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    ABSTRACT: Hippocampus and amygdala volumes in posttraumatic stress disorder (PTSD) related to childhood trauma are relatively understudied, albeit the potential importance to the disorder. Whereas some studies reported smaller hippocampal volumes, little evidence was found for abnormal amygdala volumes. Here we investigated hippocampus and amygdala volumes and shapes in an adult sample of PTSD patients related to childhood trauma. T1-weighted MR images were acquired from 12 female PTSD patients with trauma related to physical, sexual, and/or emotional abuse before age 18, and from 12 matched controls. Hippocampus and amygdala were segmented, and volumes were calculated and corrected for the total intracranial volume. Additionally, a shape analysis was done on the surface of the structures to explore abnormalities in specific subnuclei. Smaller right amygdala volumes were found in PTSD patients as compared with the controls. This difference appeared to be located specifically in the basolateral and superficial nuclei groups. Severity of sexual abuse during childhood was negatively correlated with the size of the amygdala. No difference in hippocampal volumes was found. Although our results are not conclusive, traumatic events in childhood might impede normal development of the amygdala, which could render a person more vulnerable to develop PTSD later in life. Copyright © 2015 Elsevier Ireland Ltd. All rights reserved.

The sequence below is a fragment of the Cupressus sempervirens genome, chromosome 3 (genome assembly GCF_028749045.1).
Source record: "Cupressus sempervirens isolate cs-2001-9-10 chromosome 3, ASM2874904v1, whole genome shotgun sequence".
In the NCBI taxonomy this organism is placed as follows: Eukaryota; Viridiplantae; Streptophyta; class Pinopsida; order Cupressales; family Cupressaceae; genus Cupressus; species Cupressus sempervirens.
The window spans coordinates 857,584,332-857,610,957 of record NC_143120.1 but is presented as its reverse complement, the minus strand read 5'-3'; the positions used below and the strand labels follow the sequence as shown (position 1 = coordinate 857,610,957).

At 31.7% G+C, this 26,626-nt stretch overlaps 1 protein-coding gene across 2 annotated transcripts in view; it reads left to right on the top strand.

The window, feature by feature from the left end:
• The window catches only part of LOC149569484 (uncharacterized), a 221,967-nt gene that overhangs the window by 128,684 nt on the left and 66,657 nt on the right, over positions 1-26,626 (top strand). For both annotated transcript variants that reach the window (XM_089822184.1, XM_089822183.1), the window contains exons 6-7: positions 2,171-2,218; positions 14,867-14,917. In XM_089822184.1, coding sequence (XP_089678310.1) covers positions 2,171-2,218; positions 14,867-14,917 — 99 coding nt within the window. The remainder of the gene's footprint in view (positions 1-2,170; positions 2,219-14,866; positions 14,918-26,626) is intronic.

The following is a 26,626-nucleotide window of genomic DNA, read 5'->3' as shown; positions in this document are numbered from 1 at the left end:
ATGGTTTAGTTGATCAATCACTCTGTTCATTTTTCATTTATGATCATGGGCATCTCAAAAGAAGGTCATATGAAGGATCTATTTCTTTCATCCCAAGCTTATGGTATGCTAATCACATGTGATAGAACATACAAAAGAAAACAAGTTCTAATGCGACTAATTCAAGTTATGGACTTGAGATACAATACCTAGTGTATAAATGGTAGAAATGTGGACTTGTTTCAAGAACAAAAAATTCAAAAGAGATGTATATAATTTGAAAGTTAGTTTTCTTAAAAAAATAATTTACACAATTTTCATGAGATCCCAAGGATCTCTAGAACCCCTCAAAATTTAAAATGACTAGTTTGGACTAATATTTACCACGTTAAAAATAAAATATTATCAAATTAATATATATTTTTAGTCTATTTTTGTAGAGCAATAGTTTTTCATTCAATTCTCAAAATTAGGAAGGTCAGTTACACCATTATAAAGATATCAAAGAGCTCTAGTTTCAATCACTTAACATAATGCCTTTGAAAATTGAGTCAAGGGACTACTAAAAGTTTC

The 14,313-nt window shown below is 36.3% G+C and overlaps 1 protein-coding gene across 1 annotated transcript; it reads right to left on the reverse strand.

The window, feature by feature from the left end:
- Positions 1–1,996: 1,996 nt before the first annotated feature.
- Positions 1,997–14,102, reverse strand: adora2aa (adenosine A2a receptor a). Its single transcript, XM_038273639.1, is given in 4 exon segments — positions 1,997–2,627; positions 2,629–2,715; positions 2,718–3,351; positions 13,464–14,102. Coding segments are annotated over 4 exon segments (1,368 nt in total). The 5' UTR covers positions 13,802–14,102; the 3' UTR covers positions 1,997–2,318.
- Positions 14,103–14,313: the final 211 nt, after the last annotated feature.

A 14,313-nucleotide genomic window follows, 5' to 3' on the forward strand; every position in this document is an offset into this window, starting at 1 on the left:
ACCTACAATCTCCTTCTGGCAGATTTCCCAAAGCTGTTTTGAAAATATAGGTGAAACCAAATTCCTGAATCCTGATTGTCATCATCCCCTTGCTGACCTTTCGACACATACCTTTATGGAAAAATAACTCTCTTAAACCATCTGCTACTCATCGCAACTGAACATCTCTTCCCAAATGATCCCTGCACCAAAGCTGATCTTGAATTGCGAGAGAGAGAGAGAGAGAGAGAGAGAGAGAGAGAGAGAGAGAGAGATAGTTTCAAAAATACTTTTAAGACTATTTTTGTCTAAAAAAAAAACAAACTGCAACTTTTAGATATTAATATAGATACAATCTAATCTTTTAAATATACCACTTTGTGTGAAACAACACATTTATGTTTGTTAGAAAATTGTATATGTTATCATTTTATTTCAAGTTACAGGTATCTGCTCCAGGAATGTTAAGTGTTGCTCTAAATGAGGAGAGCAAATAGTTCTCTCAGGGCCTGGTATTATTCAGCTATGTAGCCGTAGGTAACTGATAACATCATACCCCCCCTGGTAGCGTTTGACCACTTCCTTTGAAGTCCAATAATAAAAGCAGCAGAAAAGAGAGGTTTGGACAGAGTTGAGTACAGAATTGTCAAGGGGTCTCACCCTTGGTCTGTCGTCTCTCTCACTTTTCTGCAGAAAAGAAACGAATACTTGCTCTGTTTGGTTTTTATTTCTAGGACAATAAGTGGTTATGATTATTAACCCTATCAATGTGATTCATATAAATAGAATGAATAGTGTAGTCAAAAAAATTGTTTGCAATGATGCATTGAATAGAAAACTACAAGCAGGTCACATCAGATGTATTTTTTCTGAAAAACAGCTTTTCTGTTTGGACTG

07/2015; DOI:10.1016/j.pscychresns.2015.07.016
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    • "Briefly, both structure and functioning of the brain have shown to be altered in currently and formerly institutionalized children, at least for those who were raised in these settings for significant periods of time and beyond 6 months of age. Consistent structural findings are reductions in both gray and white matter volumes in children who experienced institutional deprivation (Eluvathingal et al., 2006; Mehta et al., 2009; Sheridan, Fox, Zeanah, McLaughlin, & Nelson, 2012), compatible with reduced electrical activity in higher frequencies and increased electrical activities in lower frequencies (Marshall & Fox, 2004; Marshall, Reeb, Fox, Nelson, & Zeanah, 2008; Tarullo, Garvin, & Gunnar, 2011; Vanderwert, Marshall, Nelson, Zeanah, & Fox, 2010). These changes may be lasting, but for children placed with families before 24 months, Vanderwert et al. (2010) demonstrated normalization of brain functioning by age 8 years. "